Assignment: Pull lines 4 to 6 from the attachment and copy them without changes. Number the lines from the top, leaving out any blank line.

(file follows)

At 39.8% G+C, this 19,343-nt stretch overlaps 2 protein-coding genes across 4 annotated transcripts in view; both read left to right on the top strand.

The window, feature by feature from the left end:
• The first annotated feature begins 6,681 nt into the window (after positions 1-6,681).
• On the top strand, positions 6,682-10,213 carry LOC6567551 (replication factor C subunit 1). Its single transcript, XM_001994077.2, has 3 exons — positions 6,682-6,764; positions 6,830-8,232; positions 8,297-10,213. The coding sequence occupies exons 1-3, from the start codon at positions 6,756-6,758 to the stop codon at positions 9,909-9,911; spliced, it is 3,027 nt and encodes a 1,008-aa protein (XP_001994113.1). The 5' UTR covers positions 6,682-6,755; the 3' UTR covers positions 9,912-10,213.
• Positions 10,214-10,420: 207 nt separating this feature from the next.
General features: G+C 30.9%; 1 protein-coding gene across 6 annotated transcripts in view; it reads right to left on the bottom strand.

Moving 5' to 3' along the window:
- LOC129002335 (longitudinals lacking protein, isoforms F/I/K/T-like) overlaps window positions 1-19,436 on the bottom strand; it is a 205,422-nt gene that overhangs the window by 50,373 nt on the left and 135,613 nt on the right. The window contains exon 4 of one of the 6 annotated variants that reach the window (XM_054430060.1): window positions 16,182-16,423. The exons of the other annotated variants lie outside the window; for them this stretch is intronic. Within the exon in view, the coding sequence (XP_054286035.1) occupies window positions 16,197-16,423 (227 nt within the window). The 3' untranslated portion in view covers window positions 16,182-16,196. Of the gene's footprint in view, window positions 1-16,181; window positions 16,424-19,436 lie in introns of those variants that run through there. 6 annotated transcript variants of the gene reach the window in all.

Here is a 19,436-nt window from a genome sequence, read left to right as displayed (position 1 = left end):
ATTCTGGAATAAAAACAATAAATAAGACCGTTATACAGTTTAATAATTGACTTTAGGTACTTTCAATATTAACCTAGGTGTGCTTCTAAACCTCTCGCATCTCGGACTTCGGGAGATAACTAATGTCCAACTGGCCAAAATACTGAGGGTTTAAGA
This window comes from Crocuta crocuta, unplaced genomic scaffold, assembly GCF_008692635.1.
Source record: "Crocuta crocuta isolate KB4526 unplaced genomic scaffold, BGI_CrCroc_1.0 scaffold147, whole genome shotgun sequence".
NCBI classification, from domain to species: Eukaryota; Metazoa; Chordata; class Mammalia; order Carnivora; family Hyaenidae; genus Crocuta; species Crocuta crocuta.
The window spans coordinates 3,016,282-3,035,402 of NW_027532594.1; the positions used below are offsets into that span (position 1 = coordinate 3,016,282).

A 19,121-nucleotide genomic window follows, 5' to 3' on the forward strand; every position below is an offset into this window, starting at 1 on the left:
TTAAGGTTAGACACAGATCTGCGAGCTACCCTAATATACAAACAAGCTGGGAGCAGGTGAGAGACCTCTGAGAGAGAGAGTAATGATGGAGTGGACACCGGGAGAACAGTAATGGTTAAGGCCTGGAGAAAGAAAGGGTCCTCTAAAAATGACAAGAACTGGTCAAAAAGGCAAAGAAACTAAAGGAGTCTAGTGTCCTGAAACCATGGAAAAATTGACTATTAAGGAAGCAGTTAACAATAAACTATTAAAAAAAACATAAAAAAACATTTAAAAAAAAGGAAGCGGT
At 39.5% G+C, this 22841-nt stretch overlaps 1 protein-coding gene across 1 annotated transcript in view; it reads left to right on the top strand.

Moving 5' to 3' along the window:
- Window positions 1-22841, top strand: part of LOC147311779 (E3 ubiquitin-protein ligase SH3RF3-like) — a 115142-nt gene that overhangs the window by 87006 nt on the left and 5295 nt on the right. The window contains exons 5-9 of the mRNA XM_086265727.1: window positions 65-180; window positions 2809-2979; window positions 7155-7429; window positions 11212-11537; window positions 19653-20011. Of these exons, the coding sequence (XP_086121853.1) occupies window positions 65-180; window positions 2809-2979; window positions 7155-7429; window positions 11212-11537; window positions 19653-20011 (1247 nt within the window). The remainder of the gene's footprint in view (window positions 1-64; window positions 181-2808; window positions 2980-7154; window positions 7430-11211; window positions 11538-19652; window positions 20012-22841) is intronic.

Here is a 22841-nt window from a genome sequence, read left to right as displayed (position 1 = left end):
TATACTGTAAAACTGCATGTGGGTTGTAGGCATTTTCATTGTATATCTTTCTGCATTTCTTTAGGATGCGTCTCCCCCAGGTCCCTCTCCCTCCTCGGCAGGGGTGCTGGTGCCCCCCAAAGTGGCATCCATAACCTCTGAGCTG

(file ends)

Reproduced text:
• On the top strand, positions 6,682-10,213 carry LOC6567551 (replication factor C subunit 1). Its single transcript, XM_001994077.2, has 3 exons — positions 6,682-6,764; positions 6,830-8,232; positions 8,297-10,213. The coding sequence occupies exons 1-3, from the start codon at positions 6,756-6,758 to the stop codon at positions 9,909-9,911; spliced, it is 3,027 nt and encodes a 1,008-aa protein (XP_001994113.1). The 5' UTR covers positions 6,682-6,755; the 3' UTR covers positions 9,912-10,213.
• Positions 10,214-10,420: 207 nt separating this feature from the next.
General features: G+C 30.9%; 1 protein-coding gene across 6 annotated transcripts in view; it reads right to left on the bottom strand.